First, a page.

The solar eclipse of August 21, 1914, seen from 66 degrees north, in the town of Sandnessjøen, in Northern Norway. Solar eclipses are always cool, and this is especially interesting to me because the center of this eclipse, the point at which the Moon most completely obscured the Sun, passed over my hometown one hundred years ago. The German scientist Adolf Miethe took a huge risk traveling to Norway to build an observatorium specifically for this astronomical event. If the day had been overcast, all would have been for nought.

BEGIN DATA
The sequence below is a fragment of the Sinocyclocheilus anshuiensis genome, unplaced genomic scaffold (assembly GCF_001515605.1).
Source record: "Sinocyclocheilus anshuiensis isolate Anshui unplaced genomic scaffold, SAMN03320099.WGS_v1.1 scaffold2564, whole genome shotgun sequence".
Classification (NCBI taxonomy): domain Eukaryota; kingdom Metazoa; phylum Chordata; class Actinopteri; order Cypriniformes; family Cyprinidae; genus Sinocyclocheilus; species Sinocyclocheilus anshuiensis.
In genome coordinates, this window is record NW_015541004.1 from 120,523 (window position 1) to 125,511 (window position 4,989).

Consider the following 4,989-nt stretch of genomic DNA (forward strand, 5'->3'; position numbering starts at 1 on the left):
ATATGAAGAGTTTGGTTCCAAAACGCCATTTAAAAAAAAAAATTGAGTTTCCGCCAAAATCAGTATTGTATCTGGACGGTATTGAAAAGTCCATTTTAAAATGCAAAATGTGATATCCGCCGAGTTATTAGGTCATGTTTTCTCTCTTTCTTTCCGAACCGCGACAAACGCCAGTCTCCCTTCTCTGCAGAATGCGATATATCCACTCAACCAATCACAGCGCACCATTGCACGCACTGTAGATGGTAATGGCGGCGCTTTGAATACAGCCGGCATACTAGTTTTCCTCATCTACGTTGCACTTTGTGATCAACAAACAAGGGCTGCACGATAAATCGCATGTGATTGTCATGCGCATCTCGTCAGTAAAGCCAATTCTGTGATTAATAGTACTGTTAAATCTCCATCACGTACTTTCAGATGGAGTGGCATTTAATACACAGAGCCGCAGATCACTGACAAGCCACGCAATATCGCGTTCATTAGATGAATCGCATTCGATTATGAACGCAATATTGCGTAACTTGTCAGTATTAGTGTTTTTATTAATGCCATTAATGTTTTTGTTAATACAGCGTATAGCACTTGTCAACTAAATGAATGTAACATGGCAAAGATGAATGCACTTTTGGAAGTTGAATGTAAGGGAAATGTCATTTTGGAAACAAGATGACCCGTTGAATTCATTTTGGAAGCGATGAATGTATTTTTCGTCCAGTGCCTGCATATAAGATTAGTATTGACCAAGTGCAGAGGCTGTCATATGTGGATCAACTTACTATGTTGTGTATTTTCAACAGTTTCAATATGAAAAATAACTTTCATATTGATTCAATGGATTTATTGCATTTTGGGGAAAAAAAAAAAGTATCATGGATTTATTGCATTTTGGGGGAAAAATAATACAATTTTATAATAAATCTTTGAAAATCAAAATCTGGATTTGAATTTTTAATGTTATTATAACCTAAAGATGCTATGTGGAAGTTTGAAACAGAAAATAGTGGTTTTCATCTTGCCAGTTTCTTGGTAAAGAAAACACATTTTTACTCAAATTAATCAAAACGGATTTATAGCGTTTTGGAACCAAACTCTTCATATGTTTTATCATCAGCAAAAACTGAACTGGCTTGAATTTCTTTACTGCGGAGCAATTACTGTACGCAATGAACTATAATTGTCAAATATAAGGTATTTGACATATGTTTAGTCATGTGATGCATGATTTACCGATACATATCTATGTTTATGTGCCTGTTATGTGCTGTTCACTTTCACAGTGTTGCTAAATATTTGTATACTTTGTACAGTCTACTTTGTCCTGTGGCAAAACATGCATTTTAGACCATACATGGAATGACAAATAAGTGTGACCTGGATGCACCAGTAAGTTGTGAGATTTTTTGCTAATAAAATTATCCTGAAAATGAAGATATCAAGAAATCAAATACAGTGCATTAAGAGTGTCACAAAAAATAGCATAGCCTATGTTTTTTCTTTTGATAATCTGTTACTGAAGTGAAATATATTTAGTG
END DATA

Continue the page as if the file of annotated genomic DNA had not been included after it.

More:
Many astronomers were interested in observing this event, but the outbreak of war prevented many of them. Luckily for Miethe and his team, he got to observe the event even as his country went to war. Three of his fellow expedition members had to return back home for military duty.
Miethe is an interesting character, having co-invented both an early photographic flash and a process of color photography.
Observations of solar eclipses later helped confirm Einstein’s theory of relativity, as one of his predictions, the existence of gravitational lensing, could be seen.
The locals, however, were reportedly unimpressed by the eclipse, having expected it to be darker. Oh, well.